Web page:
This program uses face-to-face contact with wild animals to help veterans combat stress

Program free to combat veterans, open to public by reservation

APOPKA, Fla. – Stress is a common emotion that many people experience and can be triggered by stressors at work, at home, in relationships and from traumatic situations that veterans especially have experienced. One Central Florida man is working to help them manage it.

Kevin Rose started a program that involves being out in nature as a unique way for veterans to achieve piece of mind. 

Rose's mission began Sept. 11, 2001, when the attack in New York City left him feeling he needed to find a way to help.

"I was sitting on the beach and asking the question, and I think probably everyone was asking in the world at that time, 'What can I do?'" Rose said. "I feel like if we're gonna send men and women into war, we better be ready to bring them home comfortably."

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That thought inspired him to create The CATalyst, a program for combat veterans where they come face to face with wild animals.

"The CATalyst is a human-animal interaction experience where we help people go from feeling totally chaotic to absolutely calm in just seconds. When we're stressed, what happens is that we tighten down. And when we tighten down, anybody around you can tell you're stressed -- whether they know you or not," Rose said.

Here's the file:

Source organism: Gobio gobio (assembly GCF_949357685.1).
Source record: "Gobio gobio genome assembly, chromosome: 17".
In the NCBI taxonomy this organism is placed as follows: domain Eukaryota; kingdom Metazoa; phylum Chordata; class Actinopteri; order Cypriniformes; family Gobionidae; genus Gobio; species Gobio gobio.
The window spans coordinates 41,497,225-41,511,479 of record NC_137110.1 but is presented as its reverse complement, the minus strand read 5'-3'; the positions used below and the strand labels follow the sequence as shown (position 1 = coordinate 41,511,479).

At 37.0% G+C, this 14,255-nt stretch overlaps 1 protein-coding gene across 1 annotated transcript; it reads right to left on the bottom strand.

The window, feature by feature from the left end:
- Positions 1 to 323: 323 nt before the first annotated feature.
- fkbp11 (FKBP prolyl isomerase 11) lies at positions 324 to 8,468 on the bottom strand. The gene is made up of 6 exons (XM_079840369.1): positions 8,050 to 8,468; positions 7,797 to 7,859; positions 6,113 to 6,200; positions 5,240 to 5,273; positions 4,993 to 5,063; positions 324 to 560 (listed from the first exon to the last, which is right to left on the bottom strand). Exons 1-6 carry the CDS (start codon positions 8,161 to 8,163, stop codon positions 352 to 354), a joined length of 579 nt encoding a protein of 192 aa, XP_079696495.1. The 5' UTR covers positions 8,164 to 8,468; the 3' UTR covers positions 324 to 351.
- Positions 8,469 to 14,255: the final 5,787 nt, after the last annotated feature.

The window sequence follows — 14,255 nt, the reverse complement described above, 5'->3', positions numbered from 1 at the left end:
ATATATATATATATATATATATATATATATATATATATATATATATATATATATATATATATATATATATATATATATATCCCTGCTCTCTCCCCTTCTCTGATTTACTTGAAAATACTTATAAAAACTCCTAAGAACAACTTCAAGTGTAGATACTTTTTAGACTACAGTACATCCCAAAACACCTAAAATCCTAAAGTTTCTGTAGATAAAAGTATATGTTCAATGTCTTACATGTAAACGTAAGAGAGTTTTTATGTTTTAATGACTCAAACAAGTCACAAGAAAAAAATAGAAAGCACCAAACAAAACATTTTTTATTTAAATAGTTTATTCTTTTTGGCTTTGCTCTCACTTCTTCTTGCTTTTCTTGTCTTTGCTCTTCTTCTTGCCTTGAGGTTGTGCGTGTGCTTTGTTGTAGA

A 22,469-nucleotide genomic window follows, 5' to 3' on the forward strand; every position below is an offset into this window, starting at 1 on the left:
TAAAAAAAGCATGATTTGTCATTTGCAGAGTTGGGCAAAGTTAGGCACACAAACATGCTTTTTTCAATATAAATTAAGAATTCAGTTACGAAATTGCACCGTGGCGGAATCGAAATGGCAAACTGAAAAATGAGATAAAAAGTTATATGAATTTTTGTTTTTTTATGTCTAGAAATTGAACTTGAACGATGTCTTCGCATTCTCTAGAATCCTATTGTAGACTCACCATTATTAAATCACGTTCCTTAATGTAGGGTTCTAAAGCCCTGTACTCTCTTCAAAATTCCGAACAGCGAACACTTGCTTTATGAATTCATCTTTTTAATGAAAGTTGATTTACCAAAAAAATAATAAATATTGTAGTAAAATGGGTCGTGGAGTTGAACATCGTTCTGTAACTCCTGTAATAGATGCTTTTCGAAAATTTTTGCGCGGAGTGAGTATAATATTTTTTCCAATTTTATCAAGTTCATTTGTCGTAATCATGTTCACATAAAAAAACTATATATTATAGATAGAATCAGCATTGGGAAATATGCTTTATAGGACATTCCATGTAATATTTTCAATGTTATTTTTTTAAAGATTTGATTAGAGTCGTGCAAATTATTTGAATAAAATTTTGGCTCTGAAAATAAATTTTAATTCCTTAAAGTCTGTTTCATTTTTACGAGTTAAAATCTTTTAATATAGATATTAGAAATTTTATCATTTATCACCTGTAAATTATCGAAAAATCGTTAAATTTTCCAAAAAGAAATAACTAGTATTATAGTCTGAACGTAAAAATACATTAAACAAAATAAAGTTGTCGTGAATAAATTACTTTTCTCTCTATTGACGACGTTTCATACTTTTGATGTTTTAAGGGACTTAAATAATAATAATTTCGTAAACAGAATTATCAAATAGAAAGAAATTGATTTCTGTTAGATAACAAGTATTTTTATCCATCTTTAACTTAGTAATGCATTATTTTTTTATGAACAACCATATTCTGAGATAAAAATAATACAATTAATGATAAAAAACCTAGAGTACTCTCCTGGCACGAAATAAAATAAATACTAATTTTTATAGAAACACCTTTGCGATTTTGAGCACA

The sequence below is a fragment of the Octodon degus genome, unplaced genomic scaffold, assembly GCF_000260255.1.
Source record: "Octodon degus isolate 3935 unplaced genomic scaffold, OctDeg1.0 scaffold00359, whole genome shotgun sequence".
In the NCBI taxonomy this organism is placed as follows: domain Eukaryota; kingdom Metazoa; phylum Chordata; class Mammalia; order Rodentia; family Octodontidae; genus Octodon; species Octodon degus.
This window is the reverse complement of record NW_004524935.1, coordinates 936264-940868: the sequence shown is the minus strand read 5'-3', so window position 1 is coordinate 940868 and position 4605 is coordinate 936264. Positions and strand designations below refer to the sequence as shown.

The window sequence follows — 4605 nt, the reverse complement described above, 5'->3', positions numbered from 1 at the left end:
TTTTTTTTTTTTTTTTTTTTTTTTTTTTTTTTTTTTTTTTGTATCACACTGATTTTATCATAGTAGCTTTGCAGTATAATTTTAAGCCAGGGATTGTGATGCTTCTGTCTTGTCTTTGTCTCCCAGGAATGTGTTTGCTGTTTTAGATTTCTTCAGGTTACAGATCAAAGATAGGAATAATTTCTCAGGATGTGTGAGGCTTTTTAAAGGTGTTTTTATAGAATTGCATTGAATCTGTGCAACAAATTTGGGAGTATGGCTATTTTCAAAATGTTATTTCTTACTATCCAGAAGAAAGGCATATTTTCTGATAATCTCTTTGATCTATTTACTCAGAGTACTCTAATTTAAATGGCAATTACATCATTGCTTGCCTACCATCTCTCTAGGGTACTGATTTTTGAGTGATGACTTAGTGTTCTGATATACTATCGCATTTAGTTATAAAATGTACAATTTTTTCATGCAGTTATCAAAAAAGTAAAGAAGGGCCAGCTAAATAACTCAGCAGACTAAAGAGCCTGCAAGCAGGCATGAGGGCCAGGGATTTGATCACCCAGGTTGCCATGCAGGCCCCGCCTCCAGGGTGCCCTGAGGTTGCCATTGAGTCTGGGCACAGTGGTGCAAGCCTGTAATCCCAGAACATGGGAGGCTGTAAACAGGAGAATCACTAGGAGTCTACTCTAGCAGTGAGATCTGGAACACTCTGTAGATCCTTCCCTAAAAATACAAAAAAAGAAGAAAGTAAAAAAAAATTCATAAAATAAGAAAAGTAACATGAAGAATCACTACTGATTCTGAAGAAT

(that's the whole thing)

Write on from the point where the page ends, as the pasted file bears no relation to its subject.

He said the animals mirror the behavior of the person looking at them. If that person is stressed, they get stressed, too, but if you calm down, they react the same way.

"If I learn to notice when I'm stressed, then I ground myself using my senses, and what happens is, I get to watch the environment around me change, so it doesn't matter if it's with animals or with people," Rose said. 

Carl Peterson fought in Vietnam. After he came home from the war, he said he was able to forget those memories at first, but they eventually came back to haunt him.

"Certain things, memories came up, and you start to realize that maybe you're not really operating life the way you're meant to operate," Rose said.

The military teaches you to be alert, Rose said, but it can become unhealthy to bring some habits back home with you after serving.

"The military does a fantastic job of teaching people how to be on high alert all the time -- they have to. They have to be able to protect themselves in that environment, but the challenge is, they don't know how to teach them to turn it down," Rose said.

Peterson came out to a sanctuary for animals in Apopka, where Rose brings vets and anyone who needs to find peace of mind.

"The CATalyst program is exactly that for veterans. I think it gives them, probably, the first glimpse they might get to the fact that they don't really have to exist in the world they're in. That that can be gone, that can be in the past, and you can live in the present," Peterson said.

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Peterson said his interaction with the animals, including black bears, tigers and a panther, changed his world.

"I found a place that melted in me. It was a complete awakening for me, because I realized that where I was living with these memories just pounded down was not necessary, that there's a place in this world where happiness exists and you can be happy in this world," he said.

The CATalyst program is free for all combat veterans and is open to the public by reservation only. Reservations can be made through CatalystRefuge.com.

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